The Daily Mail recently ran an ‘exclusive’ to the effect that, as a result of the seemingly inexorable rise of the anti-nuclear SNP and the unexpected closeness of the recent Scottish independence referendum, politicians and civil servants in Whitehall were secretly drawing up contingency plans to move Britain’s nuclear submarine base and Trident boats from Faslane in Scotland to Milford Haven. While the level of accuracy of this report may, perhaps, be gauged by the fact that the story’s photo of ‘HMS Vanguard at the Faslane base’ is actually of her being launched at Barrow-in-Furness over twenty years ago, it nevertheless reflects one of the obvious truths of the changed political situation in Scotland: namely, that if an anti-Trident Scottish government ever demanded the withdrawal of the system, a pro-nuclear government in London would have to find somewhere else to put it. The suggestion that the base might come to Milford Haven is far-fetched for several reasons – not least the mind-boggling ‘risk assessment’ that would be required to justify placing several nuclear reactors and dozens of nuclear warheads immediately adjacent to a LNG facility and one or two oil refineries – but it is not entirely beyond the bounds of possibility, if only because Milford has been seriously considered for this exact role before. As I wrote in Britannia’s Dragon,
It was one of the sites considered in 1963-4, before the decision was taken to base the submarine deterrent force at Faslane. Indeed, a number of Welsh harbours – Carmarthen Bay, Tremadog Bay, Fishguard and Holyhead – made the original ‘long list’ of potential Polaris bases, but all were rejected at a very early stage because of unsuitable geography. Milford Haven made a ‘long short list’ of ten, with plans drawn up for a submarine base at Newton Noyes and a weapons facility at Angle, but it was excluded from the final short list of six on safety grounds due to the proximity of the then new oil refineries.
Polaris submarine HMS Repulse in Loch Goil, 1988
Detailed information on the Milford scheme can be found in ADM1/28965, a file at the National Archives in Kew. This contains a detailed analysis of the strengths and weaknesses of all the candidates, with detail on navigational issues, potential safety problems, and so forth. The study of Milford proposed that the base should be at Newton Noyes, where the Admiralty already had a Royal Naval Armament Depot producing most of the navy’s stock of mines. The storage facility for the Polaris intercontinental ballistic missiles was to be built on the south side of the Haven, ‘three cables east of Thorn Point’. The report noted that there were likely to be some difficulties with submarines manoeuvring at their berths – a problem that would presumably be exacerbated in the case of today’s much larger Trident submarines and their likely successors – and potential interference from merchant shipping, namely the large tankers that were already using the Haven. As far as weapon safety was concerned, this was described as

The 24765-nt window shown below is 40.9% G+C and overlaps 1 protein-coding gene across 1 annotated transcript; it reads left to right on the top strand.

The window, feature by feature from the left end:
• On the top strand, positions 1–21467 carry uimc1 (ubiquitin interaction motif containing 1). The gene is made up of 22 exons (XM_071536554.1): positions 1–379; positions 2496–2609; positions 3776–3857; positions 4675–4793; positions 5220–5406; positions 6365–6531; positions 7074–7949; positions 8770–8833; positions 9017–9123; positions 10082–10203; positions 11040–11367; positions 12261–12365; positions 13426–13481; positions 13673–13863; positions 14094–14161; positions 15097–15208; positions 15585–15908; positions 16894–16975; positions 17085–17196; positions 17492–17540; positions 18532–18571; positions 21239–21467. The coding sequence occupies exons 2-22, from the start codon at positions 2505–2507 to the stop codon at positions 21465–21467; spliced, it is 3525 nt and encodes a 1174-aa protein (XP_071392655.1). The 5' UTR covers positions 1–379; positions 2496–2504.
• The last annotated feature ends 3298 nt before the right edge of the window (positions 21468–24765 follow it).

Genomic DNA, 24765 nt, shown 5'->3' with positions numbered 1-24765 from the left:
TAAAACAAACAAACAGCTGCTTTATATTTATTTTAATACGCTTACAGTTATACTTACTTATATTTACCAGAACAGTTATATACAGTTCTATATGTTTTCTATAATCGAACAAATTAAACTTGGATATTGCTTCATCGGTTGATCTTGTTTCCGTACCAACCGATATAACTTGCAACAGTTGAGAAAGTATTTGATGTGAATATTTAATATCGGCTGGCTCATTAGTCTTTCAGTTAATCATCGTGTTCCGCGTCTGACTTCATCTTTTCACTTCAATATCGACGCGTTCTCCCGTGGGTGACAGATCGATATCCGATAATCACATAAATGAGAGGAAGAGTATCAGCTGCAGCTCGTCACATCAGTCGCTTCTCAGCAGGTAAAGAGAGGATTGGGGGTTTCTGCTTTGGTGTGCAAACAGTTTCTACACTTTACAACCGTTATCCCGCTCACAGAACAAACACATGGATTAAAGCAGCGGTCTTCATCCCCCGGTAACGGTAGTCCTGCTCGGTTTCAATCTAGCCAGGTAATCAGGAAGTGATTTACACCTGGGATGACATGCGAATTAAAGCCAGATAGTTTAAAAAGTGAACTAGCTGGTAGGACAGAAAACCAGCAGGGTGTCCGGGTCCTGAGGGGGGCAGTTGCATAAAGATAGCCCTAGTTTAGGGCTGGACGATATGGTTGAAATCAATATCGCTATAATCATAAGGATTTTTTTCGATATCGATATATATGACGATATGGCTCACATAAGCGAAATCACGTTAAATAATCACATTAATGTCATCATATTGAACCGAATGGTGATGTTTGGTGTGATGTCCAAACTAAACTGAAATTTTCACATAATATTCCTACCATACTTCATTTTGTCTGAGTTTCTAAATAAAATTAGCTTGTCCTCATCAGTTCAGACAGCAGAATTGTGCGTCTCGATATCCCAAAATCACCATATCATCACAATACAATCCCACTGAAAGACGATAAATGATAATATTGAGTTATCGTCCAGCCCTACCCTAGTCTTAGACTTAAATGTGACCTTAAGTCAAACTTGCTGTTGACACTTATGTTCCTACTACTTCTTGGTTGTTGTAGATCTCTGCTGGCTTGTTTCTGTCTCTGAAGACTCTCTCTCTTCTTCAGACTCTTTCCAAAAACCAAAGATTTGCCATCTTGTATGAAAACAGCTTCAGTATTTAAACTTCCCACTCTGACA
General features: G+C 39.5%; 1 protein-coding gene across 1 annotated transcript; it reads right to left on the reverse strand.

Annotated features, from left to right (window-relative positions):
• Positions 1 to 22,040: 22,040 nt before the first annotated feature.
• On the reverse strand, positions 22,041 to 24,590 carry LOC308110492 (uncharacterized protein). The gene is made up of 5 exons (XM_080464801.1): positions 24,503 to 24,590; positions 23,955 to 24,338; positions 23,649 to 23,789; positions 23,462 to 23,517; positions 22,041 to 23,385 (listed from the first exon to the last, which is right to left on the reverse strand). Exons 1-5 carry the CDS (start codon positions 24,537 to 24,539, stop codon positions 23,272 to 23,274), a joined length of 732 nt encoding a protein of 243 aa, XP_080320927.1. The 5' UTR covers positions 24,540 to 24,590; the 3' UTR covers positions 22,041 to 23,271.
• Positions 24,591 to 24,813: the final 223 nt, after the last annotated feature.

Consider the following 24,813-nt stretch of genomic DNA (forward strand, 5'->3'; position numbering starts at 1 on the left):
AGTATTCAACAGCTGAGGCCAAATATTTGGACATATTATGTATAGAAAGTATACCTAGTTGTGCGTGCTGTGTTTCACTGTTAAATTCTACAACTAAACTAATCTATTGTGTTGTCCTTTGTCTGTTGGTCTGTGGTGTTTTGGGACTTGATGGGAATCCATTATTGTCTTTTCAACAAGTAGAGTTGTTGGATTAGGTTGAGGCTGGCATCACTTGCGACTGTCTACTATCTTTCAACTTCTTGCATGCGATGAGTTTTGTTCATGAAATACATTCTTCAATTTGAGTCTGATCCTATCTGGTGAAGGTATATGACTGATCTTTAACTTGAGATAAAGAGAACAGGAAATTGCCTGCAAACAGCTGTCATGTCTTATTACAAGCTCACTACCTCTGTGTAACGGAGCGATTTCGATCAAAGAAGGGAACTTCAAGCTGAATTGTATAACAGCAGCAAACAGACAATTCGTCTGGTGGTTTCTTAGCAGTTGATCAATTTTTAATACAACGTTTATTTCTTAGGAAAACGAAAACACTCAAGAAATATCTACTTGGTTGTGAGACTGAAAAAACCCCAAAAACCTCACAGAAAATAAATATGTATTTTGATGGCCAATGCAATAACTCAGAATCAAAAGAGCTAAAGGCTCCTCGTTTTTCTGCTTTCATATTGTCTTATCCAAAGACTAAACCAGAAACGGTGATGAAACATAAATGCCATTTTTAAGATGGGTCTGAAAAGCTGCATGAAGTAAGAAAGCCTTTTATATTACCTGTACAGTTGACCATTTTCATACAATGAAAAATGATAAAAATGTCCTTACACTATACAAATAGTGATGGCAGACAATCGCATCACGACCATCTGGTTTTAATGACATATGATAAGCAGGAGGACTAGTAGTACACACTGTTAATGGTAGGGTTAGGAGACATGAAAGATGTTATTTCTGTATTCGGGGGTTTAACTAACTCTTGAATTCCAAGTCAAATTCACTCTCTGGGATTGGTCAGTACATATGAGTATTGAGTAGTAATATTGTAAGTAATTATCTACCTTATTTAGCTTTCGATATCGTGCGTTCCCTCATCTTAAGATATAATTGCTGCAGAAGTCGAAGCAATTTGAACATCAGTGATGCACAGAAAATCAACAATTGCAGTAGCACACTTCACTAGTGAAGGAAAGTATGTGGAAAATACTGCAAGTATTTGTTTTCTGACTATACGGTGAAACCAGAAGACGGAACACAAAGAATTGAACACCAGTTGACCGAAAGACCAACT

Marginal/fair. The small village of Angle would lie within the area of major damage, in the event of [a] maximum credible explosives accident. Fire risk from large numbers of tankers present needs recognition.
The former RN armament depot at Newton Noyes – proposed site of the submarine base
More prosaically, it was noted that shore side attractions were ‘limited’, and that the site possessed neither canteen nor playing fields, which would need to be built from scratch. Requirements to establish the base included extended the existing pier at Newton Noyes by 100 yards and building a 200 yard pier at Angle for the new RNAD. It was noted that ‘opposition to acquisition or development from local and particularly industrial interests [was] likely to be strong’. It was estimated that it would cost £2 million to build the necessary new dock facilities, the same as at the other proposed sites; running costs were estimated at about £198,000 a year, roughly double those for Faslane but nearly identical to those at all the other proposed sites.
Ultimately, Milford Haven was eliminated from the final shortlist of six – which contained Devonport, Falmouth, Rosyth, Invergordon, Loch Alsh, and the eventual ‘winner’, Faslane – entirely on safety grounds. As the Admiralty study put it,
Development of the Haven as a major oil port is far advanced and increasing. In deference to industrial interests, the Admiralty has agreed to reduce the handling and storage of mass-risk explosives in the area. The functions of the existing RNAD at Newton Noyes are being reduced accordingly. We see no other advantages at this site which would justify an attempt to reverse this policy…the safety distances which will be available when the Regent Refinery is built would be quite unsuitable. On political grounds also it is presumed to be inadvisable to put Polaris into this developing oil port.
With the potential dangers of basing nuclear-armed submarines at Milford Haven now being significantly greater than they were fifty years ago, it might be interesting to witness the amount of political ‘spin’ and legerdemain that would be required to justify making such a move today, and to dismiss the entirely convincing arguments that were put forward when the matter was first aired. But these are strange and uncertain political times: and as a certain fictional Commander RN once said, ‘Never say never’!